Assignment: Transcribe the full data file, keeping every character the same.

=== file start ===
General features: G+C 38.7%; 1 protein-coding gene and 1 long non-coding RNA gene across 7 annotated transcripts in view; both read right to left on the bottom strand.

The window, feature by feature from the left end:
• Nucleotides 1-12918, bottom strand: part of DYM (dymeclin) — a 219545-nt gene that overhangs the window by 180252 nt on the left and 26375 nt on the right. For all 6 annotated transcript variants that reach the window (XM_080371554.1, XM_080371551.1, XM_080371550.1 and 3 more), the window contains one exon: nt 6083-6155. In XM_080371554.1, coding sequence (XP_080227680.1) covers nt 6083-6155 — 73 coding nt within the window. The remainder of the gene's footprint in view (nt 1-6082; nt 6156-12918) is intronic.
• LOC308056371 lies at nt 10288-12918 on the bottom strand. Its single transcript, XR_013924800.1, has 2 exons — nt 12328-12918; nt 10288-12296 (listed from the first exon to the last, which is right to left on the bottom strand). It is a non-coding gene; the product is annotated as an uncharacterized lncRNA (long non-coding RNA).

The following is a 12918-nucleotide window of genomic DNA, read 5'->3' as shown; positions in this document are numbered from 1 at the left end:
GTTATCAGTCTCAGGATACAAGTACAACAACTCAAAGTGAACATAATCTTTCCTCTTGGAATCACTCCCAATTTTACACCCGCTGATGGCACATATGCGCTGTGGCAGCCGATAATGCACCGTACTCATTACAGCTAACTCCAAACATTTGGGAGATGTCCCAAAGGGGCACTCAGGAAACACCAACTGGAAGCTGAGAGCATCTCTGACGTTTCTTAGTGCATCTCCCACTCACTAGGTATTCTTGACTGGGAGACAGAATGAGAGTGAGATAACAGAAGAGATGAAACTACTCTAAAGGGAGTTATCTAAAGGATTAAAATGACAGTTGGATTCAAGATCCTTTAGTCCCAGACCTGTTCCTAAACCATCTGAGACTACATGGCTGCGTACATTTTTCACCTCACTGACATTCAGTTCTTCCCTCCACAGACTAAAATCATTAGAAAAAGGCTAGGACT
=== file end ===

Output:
General features: G+C 38.7%; 1 protein-coding gene and 1 long non-coding RNA gene across 7 annotated transcripts in view; both read right to left on the bottom strand.

The window, feature by feature from the left end:
• Nucleotides 1-12918, bottom strand: part of DYM (dymeclin) — a 219545-nt gene that overhangs the window by 180252 nt on the left and 26375 nt on the right. For all 6 annotated transcript variants that reach the window (XM_080371554.1, XM_080371551.1, XM_080371550.1 and 3 more), the window contains one exon: nt 6083-6155. In XM_080371554.1, coding sequence (XP_080227680.1) covers nt 6083-6155 — 73 coding nt within the window. The remainder of the gene's footprint in view (nt 1-6082; nt 6156-12918) is intronic.
• LOC308056371 lies at nt 10288-12918 on the bottom strand. Its single transcript, XR_013924800.1, has 2 exons — nt 12328-12918; nt 10288-12296 (listed from the first exon to the last, which is right to left on the bottom strand). It is a non-coding gene; the product is annotated as an uncharacterized lncRNA (long non-coding RNA).

The following is a 12918-nucleotide window of genomic DNA, read 5'->3' as shown; positions in this document are numbered from 1 at the left end:
GTTATCAGTCTCAGGATACAAGTACAACAACTCAAAGTGAACATAATCTTTCCTCTTGGAATCACTCCCAATTTTACACCCGCTGATGGCACATATGCGCTGTGGCAGCCGATAATGCACCGTACTCATTACAGCTAACTCCAAACATTTGGGAGATGTCCCAAAGGGGCACTCAGGAAACACCAACTGGAAGCTGAGAGCATCTCTGACGTTTCTTAGTGCATCTCCCACTCACTAGGTATTCTTGACTGGGAGACAGAATGAGAGTGAGATAACAGAAGAGATGAAACTACTCTAAAGGGAGTTATCTAAAGGATTAAAATGACAGTTGGATTCAAGATCCTTTAGTCCCAGACCTGTTCCTAAACCATCTGAGACTACATGGCTGCGTACATTTTTCACCTCACTGACATTCAGTTCTTCCCTCCACAGACTAAAATCATTAGAAAAAGGCTAGGACT